GoFundMe is the largest donations crowdfunding platform, with a very dominant market share estimated to have been around 50% in 2020. Its 2022 Giving Report claims the GoFundMe community has raised $25 billion since 2010, for a wide range of causes including medical expenses, education, and disaster relief.
Facebook Fundraisers is a relatively new player in the donations crowdfunding market, but it has already become one of the most popular platforms. It allows individuals and organizations to create fundraising campaigns directly on Facebook, and has an estimated market share of around 20%.
PayPal Giving Fund is a donations platform that allows donors to give to a wide range of charitable organizations. It has a market share of around 10%.
JustGiving is a donations platform based in the UK that supports a wide range of causes. It has a market share of around 5%.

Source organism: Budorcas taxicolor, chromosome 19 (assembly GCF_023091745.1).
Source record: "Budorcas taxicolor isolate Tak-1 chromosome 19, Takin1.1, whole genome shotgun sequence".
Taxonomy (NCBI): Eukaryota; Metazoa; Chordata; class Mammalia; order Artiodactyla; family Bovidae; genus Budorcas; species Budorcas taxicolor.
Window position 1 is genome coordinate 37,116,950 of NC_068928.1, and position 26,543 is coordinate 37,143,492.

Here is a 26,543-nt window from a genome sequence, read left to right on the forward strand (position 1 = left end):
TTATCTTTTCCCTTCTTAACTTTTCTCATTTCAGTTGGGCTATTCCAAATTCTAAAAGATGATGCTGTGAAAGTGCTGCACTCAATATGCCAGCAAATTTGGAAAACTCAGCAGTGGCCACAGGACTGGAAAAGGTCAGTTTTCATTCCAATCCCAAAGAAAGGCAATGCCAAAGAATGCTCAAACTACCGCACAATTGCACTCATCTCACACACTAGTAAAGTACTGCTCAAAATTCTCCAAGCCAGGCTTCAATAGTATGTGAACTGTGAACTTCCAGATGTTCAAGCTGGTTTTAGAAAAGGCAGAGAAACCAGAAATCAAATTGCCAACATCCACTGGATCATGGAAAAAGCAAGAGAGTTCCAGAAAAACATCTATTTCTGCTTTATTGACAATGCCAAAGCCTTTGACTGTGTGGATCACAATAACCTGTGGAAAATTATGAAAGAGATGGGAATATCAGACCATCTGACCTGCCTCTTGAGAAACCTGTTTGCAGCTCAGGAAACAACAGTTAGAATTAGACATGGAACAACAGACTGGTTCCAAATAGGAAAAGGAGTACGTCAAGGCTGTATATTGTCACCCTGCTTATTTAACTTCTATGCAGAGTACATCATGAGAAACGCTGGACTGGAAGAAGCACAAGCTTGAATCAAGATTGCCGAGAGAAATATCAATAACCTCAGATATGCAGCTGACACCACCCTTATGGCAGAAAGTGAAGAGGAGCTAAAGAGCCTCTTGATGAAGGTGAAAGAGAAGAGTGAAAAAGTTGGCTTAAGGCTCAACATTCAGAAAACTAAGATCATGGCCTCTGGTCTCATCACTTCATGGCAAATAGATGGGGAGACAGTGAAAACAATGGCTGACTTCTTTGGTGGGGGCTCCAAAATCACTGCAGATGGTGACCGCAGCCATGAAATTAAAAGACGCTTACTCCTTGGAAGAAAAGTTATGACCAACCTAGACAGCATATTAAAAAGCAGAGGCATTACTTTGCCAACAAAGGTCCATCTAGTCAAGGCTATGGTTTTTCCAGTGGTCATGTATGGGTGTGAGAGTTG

Whilst Kickstarter is mostly known as a popular crowdfunding platform for creative projects, it also supports charitable causes. It has a market share of around 3%.
It’s worth noting that these market share estimates are based on publicly available data and may not be entirely accurate. Additionally, the donations crowdfunding market is constantly evolving, with new platforms entering the market and existing platforms expanding their offerings.
The average donation size and amount raised
Data sources unfortunately include many instances where different types of crowdfunding have been bundled together, and reliable figures for donations-only crowdfunding are hard to find. The average donation also can vary widely depending on the campaign and the cause it supports. Data that is even just a year or two old can give a misleading picture given the general public’s response to appeals during Covid, and the more recent global cost of living crisis. There also seem to be more and more natural disaster appeals and humanitarian catastrophes due to extreme weather conditions attributed to the climate crisis.